In this context the traditional forms of the “static” city, understood as a built, permanent environment, become the background of the “kinetic” landscape (Mehrotra 2008, 2010) of an informal city that is temporary, cannot be coded, and is in continuous movement. It is a case of two worlds that co-exist on the same urban territory, and public space becomes the place where they intersect and enter into relations, giving rise to a single entity (Mehrotra 2003). In contemporary urban landscapes the kinetic city may be described as an entity made up of mobile spatial forms, and is continuously changing. Informal space takes shape over time occupying different areas and its borders may expand to include the multiple uses of the contemporary urban condition. The informal city, moving towards greater attention to the social aspect, introduces a sense of place and greater awareness of the contemporary world. Instability, indistinctness, dynamism, mobility, temporariness, recyclability and reversibility (Mehrotra 2008) are the fundamental elements upon which this spatial concept becomes structured. The “static” city and the “kinetic” city can establish a much more complex spatial and immaterial relationship than their physical manifestation might suggest. This relation defines a space—included between formal and informal—that is fluid and ambiguous, characterised by processes that are difficult to decode, map or subdivide (Mehrotra 2008). Enclosing many phenomena and situations, interstitial space is a metaphor for a physical state of the contemporary city and enables the conception of urbanism as a foreseeable entity a priori to be surpassed. This condition enables us to understand better the hazy line between formal and informal, as well as the progressive change in roles of people and spaces in the urban society.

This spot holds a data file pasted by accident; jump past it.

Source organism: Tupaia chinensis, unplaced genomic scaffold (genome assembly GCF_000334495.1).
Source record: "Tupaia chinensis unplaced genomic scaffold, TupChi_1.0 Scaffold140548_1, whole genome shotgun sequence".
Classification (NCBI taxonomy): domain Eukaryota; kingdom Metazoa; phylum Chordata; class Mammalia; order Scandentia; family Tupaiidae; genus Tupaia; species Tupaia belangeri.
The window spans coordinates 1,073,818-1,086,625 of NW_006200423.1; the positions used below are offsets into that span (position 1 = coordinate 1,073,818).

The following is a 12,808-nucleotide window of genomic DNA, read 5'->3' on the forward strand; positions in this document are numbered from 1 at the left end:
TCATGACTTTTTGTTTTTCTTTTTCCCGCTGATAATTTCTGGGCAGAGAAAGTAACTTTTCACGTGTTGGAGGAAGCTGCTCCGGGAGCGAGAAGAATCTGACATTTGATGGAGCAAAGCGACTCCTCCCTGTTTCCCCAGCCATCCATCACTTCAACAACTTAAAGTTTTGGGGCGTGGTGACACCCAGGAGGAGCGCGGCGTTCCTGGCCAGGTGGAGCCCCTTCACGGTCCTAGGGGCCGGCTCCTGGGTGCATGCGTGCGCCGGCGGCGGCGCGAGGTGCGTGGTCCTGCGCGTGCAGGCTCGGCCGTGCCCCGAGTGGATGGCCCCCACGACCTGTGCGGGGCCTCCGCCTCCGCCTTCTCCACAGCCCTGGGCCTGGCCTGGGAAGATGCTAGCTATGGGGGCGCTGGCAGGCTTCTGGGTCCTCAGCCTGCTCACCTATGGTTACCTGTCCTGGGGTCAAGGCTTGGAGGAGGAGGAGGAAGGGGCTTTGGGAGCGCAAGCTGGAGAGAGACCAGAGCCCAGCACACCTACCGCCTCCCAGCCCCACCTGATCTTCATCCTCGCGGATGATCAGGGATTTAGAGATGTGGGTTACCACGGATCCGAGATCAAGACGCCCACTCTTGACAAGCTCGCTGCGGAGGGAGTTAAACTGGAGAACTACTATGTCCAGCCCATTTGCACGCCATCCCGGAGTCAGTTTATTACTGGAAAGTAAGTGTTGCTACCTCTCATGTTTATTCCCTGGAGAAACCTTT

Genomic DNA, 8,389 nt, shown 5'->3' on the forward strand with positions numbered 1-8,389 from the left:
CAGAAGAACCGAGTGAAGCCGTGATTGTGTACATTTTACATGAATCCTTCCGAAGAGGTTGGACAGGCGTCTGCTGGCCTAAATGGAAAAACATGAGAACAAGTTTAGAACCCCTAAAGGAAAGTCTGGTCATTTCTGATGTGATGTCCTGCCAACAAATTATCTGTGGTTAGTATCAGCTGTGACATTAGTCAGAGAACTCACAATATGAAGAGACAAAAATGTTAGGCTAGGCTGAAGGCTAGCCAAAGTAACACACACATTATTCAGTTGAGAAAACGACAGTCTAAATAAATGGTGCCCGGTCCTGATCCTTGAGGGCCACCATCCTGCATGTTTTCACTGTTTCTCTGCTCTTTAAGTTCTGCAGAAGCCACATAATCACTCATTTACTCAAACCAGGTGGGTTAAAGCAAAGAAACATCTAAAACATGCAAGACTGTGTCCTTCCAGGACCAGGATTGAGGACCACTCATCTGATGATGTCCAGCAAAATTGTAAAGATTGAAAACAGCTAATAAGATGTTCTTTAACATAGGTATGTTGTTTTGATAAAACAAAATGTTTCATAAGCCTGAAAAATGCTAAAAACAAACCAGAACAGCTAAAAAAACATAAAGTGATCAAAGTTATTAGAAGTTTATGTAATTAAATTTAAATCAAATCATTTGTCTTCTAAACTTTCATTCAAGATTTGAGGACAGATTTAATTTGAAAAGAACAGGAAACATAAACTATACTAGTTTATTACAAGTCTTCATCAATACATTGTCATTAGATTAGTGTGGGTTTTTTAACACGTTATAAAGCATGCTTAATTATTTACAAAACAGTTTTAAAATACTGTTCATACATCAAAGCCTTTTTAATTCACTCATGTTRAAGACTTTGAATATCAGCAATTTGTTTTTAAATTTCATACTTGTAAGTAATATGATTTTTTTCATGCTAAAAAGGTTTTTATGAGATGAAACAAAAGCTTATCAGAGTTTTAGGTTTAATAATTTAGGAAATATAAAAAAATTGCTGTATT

It is interesting to highlight the way each debate on informal space begins with the description of processes of marginality and with the identification of dichotomous terms. Actually, the discussion should begin with alternative ways of framing themes as concepts of hybridity, simultaneousness and coexistence. Hence, formal and informal order may both be considered legitimate, simultaneous ways of “making the city” (Landry 2006).

Informal dimensions of urban life

Informality and urban space

The term informality has taken on importance in the last 50 years, gaining different names, features and interpretations over time. The complexity of this concept involves many spheres; it is the term used to describe and theorise on not just the spatial aspect of the city but also its cultural, economic, social and political organisation (Hernández et al. 2010). Informality is often associated with procedures and phenomena that take place outside formal processes or planned and regulated zones (Roy 2005). A very wide range of situations may be included, like spontaneous processes of occupation of the territory, absence of property titles, self-building of houses, illegal inhabiting in contexts with rapid urbanisation, temporary uses of space, forms of self-organisation and development of urban areas at city edges, etc.

The informality phenomenon has become a significant element in urban growth and in the “production” of the city (Lefebvre 1991). This concept became important when the first city expansion plans began halfway through the nineteenth century, and with the success of a series of normative frameworks regulating urban development and some practices considered ‘edge’ practices in the past.